Life cycle assessment
In spite of the virtues of chitin extraction, which can use food waste as a resource, it remains unclear whether or not these processes are environmentally sustainable. In this sense, the life cycle assessment (LCA) methodology results a powerful methodology as it accounts for the environmental impacts originating from chitin isolation. Importantly, LCA offers a standardized way according to International Standards ISO 14040 and ISO 14044 for the quantification, disclosure, and comparison of the environmental impacts related to the life cycle of materials processes, technologies or even services. In this context, a recently published study by Berroci et al. compares conventional processes for the hydrolytic isolation of ChNCs using three different sources; shrimp shells, chitin powder and crab shells.
Eighteen impact indicators were analyzed by extending the laboratory quantities to processes treating 1 kg of biowaste. A global warming potential value of 906.8 kg-CO2-equiv.kg-1 is obtained for ChNC from shrimp shells, followed by 543.5 kg-CO2-equiv.kg-1 for ChNC extracted from crab shells and 105.2 kg-CO2-equiv.kg-1 for ChNC from chitin powder (Berroci et al., 2022). For comparison, the carbon footprint of commodity plastics such as polypropylene or polyethylene terephthalate remains nearly at 1-to-5 kg-CO2-equiv.kg-1. Other impact categories including acidification, water use or eutrophication were also considered. The chitin isolation from crustacean exoskeleton results the step mainly contributing to the environmental impacts.
Although the environmental impacts of novel extraction routes using DES or NADES have not yet been explored, it appears that, at least nowadays and in spite of its virtues, chitin nanocrystal isolation from marine food waste results a non-sustainable process; at least if we apply current valorization methods.
The growth of the world’s population has led to the search for new sustainable methods of disposal and reuse of food waste. In particular, the recognition that food waste can be a source of high value-added molecules (proteins, polysaccharides, lipids, etc.) has led to new research in the field of materials science, biotechnology and engineering.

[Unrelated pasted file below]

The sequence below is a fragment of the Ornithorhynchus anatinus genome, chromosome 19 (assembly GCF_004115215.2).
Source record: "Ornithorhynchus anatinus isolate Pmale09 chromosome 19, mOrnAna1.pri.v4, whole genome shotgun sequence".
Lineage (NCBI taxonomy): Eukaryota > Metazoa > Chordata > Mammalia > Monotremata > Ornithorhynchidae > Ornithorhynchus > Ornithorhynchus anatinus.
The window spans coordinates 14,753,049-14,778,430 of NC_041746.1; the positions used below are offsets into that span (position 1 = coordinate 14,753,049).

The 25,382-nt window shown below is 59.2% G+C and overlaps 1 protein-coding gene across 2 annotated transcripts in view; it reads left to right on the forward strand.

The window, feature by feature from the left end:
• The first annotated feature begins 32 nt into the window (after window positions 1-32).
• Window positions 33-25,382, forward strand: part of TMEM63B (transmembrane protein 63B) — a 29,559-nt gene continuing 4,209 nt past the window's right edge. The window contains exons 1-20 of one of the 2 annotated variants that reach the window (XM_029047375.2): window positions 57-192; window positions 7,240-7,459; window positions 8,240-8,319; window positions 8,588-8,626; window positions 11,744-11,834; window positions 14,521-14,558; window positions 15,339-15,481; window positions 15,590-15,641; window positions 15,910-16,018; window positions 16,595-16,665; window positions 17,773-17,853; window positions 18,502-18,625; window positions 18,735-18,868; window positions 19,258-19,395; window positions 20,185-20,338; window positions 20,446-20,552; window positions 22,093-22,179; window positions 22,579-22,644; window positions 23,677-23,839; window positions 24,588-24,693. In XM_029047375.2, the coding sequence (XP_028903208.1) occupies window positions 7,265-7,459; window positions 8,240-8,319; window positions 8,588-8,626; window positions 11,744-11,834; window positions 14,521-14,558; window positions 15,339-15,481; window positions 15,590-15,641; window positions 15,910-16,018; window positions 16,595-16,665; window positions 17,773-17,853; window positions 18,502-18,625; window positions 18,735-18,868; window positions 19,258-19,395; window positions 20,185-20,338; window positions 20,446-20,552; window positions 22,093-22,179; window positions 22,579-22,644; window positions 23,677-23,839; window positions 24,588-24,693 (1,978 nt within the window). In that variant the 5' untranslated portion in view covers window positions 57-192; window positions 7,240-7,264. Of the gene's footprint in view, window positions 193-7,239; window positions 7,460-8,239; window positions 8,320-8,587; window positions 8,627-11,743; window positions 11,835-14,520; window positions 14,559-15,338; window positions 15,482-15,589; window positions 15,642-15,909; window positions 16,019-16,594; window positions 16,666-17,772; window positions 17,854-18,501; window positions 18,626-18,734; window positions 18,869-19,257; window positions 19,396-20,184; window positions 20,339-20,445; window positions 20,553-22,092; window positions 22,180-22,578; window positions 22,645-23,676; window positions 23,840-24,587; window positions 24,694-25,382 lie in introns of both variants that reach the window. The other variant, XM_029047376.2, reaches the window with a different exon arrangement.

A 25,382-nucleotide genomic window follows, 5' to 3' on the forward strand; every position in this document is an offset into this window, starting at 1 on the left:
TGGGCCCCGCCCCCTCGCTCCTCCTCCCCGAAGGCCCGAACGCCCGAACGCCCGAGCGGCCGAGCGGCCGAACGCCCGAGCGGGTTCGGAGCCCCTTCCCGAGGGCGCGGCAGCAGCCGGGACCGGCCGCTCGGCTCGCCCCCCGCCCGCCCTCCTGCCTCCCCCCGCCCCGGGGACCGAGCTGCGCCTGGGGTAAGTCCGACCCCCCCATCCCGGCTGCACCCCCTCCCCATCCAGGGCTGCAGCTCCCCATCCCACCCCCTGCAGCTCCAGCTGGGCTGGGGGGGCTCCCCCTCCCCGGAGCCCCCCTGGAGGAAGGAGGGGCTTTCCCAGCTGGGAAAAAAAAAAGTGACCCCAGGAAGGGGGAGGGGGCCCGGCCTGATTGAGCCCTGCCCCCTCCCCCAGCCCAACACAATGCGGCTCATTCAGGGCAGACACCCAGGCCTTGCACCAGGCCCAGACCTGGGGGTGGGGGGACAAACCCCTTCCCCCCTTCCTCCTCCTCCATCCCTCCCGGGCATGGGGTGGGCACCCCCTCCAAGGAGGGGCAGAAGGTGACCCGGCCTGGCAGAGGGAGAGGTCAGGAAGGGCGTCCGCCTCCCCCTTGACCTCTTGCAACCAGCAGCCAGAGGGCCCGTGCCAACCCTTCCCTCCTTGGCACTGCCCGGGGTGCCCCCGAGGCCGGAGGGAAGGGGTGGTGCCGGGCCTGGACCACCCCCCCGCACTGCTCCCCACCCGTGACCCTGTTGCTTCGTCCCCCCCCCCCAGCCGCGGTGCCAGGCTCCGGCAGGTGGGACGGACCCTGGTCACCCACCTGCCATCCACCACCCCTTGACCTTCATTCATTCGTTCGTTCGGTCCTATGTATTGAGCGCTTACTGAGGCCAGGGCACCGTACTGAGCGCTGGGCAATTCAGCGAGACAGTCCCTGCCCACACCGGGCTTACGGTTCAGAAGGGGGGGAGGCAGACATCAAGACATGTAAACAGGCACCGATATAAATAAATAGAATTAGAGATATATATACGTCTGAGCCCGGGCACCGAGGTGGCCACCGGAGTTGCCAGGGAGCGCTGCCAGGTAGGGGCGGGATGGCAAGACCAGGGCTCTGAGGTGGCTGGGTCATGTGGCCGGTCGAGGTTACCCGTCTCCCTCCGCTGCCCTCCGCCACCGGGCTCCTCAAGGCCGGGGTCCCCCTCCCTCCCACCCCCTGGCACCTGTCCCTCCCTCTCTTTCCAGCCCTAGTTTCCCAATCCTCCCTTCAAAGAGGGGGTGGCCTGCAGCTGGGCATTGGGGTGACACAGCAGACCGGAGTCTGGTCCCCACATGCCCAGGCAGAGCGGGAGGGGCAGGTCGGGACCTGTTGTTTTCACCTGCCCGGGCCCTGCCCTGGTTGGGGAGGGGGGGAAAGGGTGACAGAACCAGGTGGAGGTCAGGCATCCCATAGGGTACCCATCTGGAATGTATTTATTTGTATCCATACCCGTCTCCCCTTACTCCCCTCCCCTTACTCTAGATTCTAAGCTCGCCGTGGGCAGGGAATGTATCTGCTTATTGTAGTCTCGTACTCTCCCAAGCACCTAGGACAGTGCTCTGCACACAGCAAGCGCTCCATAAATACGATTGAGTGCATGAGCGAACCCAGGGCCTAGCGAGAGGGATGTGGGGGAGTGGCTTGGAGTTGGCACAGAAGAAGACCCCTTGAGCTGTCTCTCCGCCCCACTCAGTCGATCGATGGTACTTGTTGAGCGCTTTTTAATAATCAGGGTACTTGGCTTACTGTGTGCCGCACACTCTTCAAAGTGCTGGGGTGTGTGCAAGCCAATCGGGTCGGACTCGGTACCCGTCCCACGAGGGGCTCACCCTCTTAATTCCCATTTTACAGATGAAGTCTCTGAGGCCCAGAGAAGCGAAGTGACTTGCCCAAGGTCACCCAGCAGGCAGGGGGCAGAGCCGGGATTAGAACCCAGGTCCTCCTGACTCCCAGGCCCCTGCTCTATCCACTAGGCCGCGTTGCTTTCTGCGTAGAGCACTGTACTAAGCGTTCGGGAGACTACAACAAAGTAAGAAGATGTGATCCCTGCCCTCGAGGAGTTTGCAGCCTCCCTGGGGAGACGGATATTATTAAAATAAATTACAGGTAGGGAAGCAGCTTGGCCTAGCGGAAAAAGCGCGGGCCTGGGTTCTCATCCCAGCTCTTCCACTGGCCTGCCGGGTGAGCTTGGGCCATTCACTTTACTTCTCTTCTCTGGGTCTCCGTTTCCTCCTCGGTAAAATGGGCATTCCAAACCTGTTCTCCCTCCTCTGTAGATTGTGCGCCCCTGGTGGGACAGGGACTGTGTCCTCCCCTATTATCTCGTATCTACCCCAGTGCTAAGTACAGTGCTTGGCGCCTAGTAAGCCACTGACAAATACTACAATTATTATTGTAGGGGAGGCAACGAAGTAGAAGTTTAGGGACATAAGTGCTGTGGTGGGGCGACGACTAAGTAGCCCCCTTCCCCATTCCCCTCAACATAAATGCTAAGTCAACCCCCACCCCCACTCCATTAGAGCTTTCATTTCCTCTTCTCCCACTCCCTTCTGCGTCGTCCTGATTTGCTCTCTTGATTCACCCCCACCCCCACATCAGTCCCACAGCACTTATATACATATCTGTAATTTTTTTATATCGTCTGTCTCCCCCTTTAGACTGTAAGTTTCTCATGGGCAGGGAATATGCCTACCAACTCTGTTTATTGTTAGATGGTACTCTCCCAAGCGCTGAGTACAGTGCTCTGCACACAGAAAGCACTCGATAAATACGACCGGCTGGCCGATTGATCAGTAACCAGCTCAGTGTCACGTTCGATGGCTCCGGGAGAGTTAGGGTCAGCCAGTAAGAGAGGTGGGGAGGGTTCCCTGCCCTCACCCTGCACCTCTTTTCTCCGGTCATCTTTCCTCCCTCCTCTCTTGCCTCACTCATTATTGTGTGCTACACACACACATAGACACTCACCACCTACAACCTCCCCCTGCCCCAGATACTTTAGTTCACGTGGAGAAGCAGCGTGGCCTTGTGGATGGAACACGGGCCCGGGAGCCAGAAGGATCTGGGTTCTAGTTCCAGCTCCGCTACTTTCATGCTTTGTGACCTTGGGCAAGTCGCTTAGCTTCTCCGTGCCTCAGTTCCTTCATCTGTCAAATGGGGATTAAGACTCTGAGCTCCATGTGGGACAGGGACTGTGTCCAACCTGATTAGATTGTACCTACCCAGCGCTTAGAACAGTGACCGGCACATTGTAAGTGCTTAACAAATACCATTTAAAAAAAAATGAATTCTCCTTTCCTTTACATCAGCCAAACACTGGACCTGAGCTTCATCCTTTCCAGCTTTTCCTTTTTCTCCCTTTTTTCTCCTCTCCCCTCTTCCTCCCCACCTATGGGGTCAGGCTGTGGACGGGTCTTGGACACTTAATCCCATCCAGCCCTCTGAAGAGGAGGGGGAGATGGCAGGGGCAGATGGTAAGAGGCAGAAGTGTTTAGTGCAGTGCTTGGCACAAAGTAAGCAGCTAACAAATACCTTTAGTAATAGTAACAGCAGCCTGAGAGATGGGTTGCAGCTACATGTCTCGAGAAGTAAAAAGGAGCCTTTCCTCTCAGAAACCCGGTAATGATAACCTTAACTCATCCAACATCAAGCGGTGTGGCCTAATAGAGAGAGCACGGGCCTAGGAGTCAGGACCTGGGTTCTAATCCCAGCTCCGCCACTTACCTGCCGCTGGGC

Chitin and its derivatives are important examples of polysaccharides obtained from food waste, especially from crustaceans and fungi. Their recyclability, biodegradability and non-toxicity are the main advantages of their use in the preparation of advanced functional materials for various applications. However, these processes are not always environmentally sustainable and can bring serious environmental issues such as chemical use, wastewater generation and energy consumption. In particular, the use of strong bases and acids during the extraction process, the relatively high temperatures and long reaction times, and the large amounts of water used during washing steps remain important limitations that need to be addressed in the near future.
This work summarizes part of the research findings focusing on the use of alternative ecological pathways. These unconventional strategies are based on the use of green solvents and heat sources. The ability to purify and recycle these extraction chemicals provides the opportunity to develop full-cycle processes in which by-products from one step can be used as reagents in the next step, creating an inner cycle around the concept of “systems chemistry” and “circular economy”.
The authors are grateful for the financial support from the “2021 Euskampus Missions 1.0. Programme” granted by Euskampus Fundazioa and the University of the Basque Country (Convocatoria de ayudas a grupos de investigacion GIU21/010).